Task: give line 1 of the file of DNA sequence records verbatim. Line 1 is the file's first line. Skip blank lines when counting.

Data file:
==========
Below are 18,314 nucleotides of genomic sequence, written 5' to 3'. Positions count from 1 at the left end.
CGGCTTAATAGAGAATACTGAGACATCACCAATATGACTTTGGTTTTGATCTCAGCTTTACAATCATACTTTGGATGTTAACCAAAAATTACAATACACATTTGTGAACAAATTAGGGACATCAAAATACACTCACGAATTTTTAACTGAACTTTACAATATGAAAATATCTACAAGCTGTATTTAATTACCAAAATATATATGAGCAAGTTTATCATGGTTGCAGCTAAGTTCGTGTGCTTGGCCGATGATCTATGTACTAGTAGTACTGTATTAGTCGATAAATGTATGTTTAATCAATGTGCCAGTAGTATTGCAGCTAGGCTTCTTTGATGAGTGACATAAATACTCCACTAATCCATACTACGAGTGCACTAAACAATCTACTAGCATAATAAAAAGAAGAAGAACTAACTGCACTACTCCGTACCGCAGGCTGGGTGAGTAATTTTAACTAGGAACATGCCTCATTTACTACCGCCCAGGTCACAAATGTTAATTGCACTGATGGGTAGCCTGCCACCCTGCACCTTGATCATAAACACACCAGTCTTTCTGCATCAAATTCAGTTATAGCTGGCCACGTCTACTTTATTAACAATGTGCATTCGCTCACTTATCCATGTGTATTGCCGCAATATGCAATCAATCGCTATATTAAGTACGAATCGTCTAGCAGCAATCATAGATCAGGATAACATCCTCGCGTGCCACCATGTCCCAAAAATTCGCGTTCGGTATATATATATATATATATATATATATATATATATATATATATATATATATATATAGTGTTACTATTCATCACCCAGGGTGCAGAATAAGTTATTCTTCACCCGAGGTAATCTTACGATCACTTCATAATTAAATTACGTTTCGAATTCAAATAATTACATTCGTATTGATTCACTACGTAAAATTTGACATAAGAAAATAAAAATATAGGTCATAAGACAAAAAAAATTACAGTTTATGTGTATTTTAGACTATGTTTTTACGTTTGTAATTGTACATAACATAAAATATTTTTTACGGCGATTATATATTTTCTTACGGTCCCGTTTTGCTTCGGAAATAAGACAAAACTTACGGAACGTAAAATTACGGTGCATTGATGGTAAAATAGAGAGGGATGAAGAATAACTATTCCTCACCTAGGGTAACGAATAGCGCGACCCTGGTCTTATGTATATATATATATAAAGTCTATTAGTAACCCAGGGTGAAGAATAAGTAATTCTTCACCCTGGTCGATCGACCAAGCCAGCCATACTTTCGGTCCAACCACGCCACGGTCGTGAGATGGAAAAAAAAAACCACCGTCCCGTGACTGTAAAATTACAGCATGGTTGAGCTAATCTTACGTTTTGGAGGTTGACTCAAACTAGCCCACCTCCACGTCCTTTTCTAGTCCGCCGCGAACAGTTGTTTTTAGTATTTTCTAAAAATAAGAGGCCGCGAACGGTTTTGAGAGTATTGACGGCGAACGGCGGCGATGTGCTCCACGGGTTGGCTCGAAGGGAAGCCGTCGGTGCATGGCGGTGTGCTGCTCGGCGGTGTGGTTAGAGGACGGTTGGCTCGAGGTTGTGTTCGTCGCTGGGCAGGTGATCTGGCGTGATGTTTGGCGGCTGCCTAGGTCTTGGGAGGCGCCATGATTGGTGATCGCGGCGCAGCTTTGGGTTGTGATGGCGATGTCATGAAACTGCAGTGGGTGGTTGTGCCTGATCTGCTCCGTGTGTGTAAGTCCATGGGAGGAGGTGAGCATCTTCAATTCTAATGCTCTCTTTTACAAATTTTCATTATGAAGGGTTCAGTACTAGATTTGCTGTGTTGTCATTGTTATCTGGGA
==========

Below are 18,314 nucleotides of genomic sequence, written 5' to 3'. Positions count from 1 at the left end.